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In order to start the implementation of Redundant Virtual Routers for VPC - Virtual Private Cloud - we have decided to refactor the main pillars under the Virtual Network Appliance Manager and its VPC variant. Both classes together had more than ~7 thousand lines. Although number of lines doesn't necessarily mean bad quality, the way the code was structured would make understanding, maintenance and extensions slightly difficult.
Since we would work on the Redundant VPC, we took the opportunity to refactor the code, adding some design pattern implementations and more unit tests. So far, our work has been applied to the following classes/packages:
We started the changes in the network area, trying to identify the differences in the 2 types of network we have. For that, we created Basic and Advanced Network Topology classes. The network topology classes are responsible by invoking the Apply/Setup/Create/Save rules that were previously done by the [Vpc]VirtualNetworkApplianceManager.
A topology instance is retrieved via a context object that is injected in the [Vpc]VirtualElement. The context object will return the most appropriate topology instance based on the Network Type, which is defined in the Data Centre. That was the first step towards the refactor. From the topology class, we reach the Rule Applier implementation that will be used to do all the rule setup preparation (i.e. invoke DAOs and prepare the Command object). The RuleApplier interface was extracted from the VirtualNetworkApplianceManagerImpl, where it used to be an inner interface.
For each anonymous implementation of the RuleApplier we created a concrete class. The rules are used as elements of a Visitor class, which will perform some extra logic, depending on the rule it's visiting, and call the sendCommandsToRouter() method. The latter has also been extracted from the VirtualNetworkApplianceManagerImpl and is now in a new helper class: NetworkHelperImpl.
The visitor has been used because we were aiming to split the responsibility and also because the way the RuleApplier was implemented before. It was clear that every command sent to the router was following a 2-steps approach: gather information to create the commands; and apply some logic to send to the router. For those reason we implemented the visitor pattern.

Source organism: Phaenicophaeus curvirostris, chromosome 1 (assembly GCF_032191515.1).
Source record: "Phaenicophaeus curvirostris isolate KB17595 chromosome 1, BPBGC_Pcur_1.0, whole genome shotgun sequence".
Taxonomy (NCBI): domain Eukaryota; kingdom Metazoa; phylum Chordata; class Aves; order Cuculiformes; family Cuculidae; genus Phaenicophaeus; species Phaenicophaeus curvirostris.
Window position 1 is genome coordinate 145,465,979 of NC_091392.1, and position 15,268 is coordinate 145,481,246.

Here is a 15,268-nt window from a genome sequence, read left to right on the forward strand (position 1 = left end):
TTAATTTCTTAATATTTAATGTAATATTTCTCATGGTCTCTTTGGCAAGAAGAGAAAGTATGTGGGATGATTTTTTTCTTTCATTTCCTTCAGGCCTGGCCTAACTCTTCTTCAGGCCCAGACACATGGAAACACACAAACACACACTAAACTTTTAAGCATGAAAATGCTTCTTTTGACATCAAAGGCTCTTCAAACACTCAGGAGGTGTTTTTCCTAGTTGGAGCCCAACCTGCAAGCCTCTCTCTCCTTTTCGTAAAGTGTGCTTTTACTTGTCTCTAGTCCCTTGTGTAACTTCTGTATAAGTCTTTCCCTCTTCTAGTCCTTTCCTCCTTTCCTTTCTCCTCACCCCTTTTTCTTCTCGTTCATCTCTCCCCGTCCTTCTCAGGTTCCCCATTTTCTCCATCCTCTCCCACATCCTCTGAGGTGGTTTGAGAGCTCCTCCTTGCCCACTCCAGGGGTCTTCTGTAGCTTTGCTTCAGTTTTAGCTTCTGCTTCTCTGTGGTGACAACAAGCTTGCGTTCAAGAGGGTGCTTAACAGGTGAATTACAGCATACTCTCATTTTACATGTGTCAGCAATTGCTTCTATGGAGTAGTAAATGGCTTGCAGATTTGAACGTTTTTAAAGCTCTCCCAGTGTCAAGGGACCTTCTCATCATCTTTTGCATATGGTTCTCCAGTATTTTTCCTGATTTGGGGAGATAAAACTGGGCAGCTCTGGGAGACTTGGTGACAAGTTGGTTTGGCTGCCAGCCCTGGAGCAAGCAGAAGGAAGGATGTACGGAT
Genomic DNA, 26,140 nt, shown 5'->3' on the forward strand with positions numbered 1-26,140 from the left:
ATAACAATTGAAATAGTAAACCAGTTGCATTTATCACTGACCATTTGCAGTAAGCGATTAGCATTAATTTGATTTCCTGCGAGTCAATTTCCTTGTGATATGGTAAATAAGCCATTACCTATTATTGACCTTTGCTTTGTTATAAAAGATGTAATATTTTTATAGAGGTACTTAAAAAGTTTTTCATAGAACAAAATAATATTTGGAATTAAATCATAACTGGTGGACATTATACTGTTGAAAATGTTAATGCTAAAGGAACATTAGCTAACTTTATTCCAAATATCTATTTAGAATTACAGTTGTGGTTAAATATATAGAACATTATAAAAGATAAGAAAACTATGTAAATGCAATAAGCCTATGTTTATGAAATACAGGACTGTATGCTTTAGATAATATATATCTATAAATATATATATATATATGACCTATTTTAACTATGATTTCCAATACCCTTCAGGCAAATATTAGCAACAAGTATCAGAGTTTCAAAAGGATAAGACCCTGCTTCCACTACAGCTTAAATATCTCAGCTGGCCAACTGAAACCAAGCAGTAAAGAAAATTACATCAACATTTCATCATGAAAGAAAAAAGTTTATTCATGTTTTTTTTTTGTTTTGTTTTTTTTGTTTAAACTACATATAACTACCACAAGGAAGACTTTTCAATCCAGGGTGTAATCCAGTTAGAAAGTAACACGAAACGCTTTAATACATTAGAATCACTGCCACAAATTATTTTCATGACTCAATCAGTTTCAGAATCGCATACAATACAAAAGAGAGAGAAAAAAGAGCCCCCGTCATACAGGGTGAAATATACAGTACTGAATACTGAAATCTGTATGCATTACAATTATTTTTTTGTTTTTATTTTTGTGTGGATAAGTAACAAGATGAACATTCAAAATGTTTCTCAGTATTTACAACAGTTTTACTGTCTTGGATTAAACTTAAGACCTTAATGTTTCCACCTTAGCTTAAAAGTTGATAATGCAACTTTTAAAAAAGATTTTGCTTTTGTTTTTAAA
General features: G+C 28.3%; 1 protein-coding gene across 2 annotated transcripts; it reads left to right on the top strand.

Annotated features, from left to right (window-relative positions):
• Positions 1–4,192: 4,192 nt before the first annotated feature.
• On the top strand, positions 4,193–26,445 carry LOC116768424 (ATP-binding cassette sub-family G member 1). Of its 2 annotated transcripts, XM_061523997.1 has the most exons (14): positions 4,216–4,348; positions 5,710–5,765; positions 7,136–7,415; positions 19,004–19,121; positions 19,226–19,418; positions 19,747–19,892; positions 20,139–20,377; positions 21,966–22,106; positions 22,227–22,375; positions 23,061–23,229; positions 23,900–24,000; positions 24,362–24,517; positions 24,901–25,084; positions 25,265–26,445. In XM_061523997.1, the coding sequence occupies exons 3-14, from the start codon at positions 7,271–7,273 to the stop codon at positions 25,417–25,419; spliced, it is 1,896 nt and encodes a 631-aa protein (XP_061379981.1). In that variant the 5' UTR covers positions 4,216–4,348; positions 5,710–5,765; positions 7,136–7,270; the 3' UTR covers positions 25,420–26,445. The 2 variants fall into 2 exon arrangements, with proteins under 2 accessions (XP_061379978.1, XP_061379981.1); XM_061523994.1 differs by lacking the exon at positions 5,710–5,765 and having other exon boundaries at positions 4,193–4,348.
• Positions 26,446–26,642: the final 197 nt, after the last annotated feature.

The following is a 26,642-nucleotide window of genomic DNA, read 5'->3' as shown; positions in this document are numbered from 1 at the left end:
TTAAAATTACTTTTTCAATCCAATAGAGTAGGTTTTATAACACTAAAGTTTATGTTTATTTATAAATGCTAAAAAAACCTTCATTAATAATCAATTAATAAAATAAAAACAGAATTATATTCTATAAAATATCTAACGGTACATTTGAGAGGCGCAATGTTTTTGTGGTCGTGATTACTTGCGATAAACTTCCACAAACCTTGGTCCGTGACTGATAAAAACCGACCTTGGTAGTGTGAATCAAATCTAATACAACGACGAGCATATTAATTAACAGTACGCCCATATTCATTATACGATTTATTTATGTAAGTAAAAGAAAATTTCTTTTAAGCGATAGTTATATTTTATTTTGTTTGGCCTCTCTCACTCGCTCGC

Since we already had the Basic/Advanced Network Topology classes, we created 2 concrete classes to visit the rules: Basic/Advanced Network Visitors. Both classes extend the abstract class NetworkTopologyVisitor, which defines all the visit methods per type of rule. By doing so, we can use the same rule and separate the logic based on the type of visitor that we have - either Basic or Advanced.
Continuing on the refactor, we also added some helper classes for the "getSomething" related methods. Following this approach we ended up having the following classes:
Last, but not least - and actually the most crucial part of the code - there was also a huge refactor in terms of how the routers are deployed.
The previous deployeRouter and deployVpcInRouter methods do not exist any more. Instead of having the logic spread, or sometime tangled, in the [Vpc]VirtualNetworkApplianceManagerImpl, we have created a Router Deployment Definition mechanism, with classes that follow the same naming convention. The deployment definition has 2 implementations, Router and Vpc Router, which are created with the aid of a Builder class. Most of the work, which is common to both implementations, is being done by the RouterDeploymentDefinition class. The specific bits are done by their implementation. for example, when findOrDeployVirtualRouter() method is called, it will make sure that preconditions are checked, deployment plan is done and generated and executed. The implementation will vary according to the Deployment Definition instance we have: Router or VpcRouter.
Although it looks like a huge change in the ACS cloud-server core, we kept most of the original code. Our mains focus in this first step was to restructure it and make it better to understand. We have excessively tested the code with Unit Tests, integration tests and also manually in order to have 100% confidence to push the code towards the upstream branch.
For the Xen Server 6.2 environment, we have reused and adapted few of the Marvin tests in order to comply with our IP ranges. That's why we do not have all 69 smoke tests in place yet.
The changes have been submitted to Apache CloudStack repository under the following pull request: